The patient was monitored carefully by nurses postoperatively, with regular dressing and routine medications, including anti-coagulation, anti-spasm, and anti-infection therapies. The patient received postoperative antibiotics via intravenous drip and underwent blood tests for re-examination. Antibiotics were discontinued if the white blood cell count, erythrocyte sedimentation rate, and C-reactive protein (CRP) level were normal twice consecutively. Antibiotics via intravenous drip were given for 4 weeks in total. After discharge, the patient received guidance for functional training and regular follow-up. Follow-up included response to treatment for osteomyelitis and recovery of functional activities.
Our patient underwent 24 months of follow-up, and the findings were good incision healing in the right hip without redness, exudation, tenderness pain, or abnormal mobility; flexion of the right hip joint at >90° (Figure 1J); and good incision healing at the donor site in the left calf without redness, exudation, pain, or discomfort. The patient achieved good functional recovery. Re-examination by X-ray indicated that the transplanted fibula was in the right place, with good healing, normal bone density, and no relapse of osteomyelitis. The results of C-reactive protein and erythrocyte sedimentation rate tests were normal, and the Harris hip score was 85. The patient’s osteomyelitis resolved, and the target of functional recovery of the hip joint was achieved.
Discussion and review of the literature
In our reported case, chronic osteomyelitis in the proximal femur was combined with extensive soft tissue infection around the lesion at the broken end and the formation of a large number of scar tissues. The challenges of surgical treatment for this case were 2 folds. First, thorough debridement had to be ensured. Apart from the infected and necrotic bones, necrotic skin and soft tissues with the sinus tract, bone-adhering scars, and inflammatory granuloma also needed to be removed. Although new techniques for treating osteomyelitis are regularly emerging, thorough debridement remains the most important factor for the successful treatment of chronic traumatic osteomyelitis (4-7). Thorough debridement in our patient was the prerequisite for the success of a 1-stage operation without relapse of osteomyelitis (8). Second, repair of the bone defect. Conventional treatments for bone defects generally include transplantation of the fibular segment without a blood supply, inlay bone grafting of cancellous bone, autologous bone marrow transplantation, Ilizarov technique (9), bony fusion, or allograft bone transplantation (10,11). However, these methods share 1 defect: the bone graft lacks a blood supply. The conditions of re-infection, necrosis, or non-union are likely to occur after transplantation, resulting in surgical failure.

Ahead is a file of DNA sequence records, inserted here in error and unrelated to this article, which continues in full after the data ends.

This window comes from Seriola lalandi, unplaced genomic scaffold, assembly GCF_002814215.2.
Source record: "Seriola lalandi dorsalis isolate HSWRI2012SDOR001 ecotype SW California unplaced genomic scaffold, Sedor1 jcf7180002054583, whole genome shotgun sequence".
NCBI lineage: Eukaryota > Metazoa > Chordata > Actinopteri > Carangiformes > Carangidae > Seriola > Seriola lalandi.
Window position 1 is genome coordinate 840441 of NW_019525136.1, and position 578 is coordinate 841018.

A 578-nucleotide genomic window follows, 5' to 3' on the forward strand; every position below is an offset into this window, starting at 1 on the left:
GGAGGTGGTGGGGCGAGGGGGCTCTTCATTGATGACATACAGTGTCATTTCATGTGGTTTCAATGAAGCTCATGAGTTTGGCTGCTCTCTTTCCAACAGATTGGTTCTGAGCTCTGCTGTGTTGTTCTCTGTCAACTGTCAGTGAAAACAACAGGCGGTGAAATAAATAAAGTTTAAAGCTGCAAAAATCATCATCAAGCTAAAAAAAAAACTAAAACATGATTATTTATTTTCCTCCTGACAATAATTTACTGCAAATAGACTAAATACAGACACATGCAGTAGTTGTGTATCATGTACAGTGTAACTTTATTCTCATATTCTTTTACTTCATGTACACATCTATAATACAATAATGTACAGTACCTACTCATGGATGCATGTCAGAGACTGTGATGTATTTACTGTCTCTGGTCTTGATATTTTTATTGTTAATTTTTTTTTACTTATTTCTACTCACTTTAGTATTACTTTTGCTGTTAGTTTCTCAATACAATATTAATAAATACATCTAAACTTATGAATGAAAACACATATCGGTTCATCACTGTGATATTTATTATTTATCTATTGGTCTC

To sum up, we have the following suggestions for the treatment of chronic osteomyelitis after operation of subtrochanteric fracture of femur: (I) the infected site should be fully debrided; (II) the invalid internal fixation needs to be replaced; (III) if necessary, bone grafting should be needed to reconstruct the bone structure; (IV) it is necessary to use local antibiotics for chronic osteomyelitis infection after operation of subtrochanteric fracture of femur.
Free vascularized fibular grafting (FVFG) was first introduced in the late 1970s (12). Since then, FVFG has been extensively used for the repair of different bone defects. In our reported case, FVFG had the following advantages: (I) transplantation of the well-vascularized fibular graft reduced the time of bone healing; (II) FVFG not only facilitated bone repair and bone remodeling but also enhanced the anti-infection capacity (6,13); and (III) the fibular graft, when double folded, can repair the extensive bone defect in the femur while ensuring sufficient strength and facilitating an early start to functional training (14).
For internal fixation after bone grafting, we selected the locking plates in the proximal femur. The locking plates not only conform to the principles of biochemical fixation but also reduce the peeling of distal soft tissues and the damage to the blood supply (15). For similar surgeries, the locking plates are the most ideal and reliable materials for internal fixation.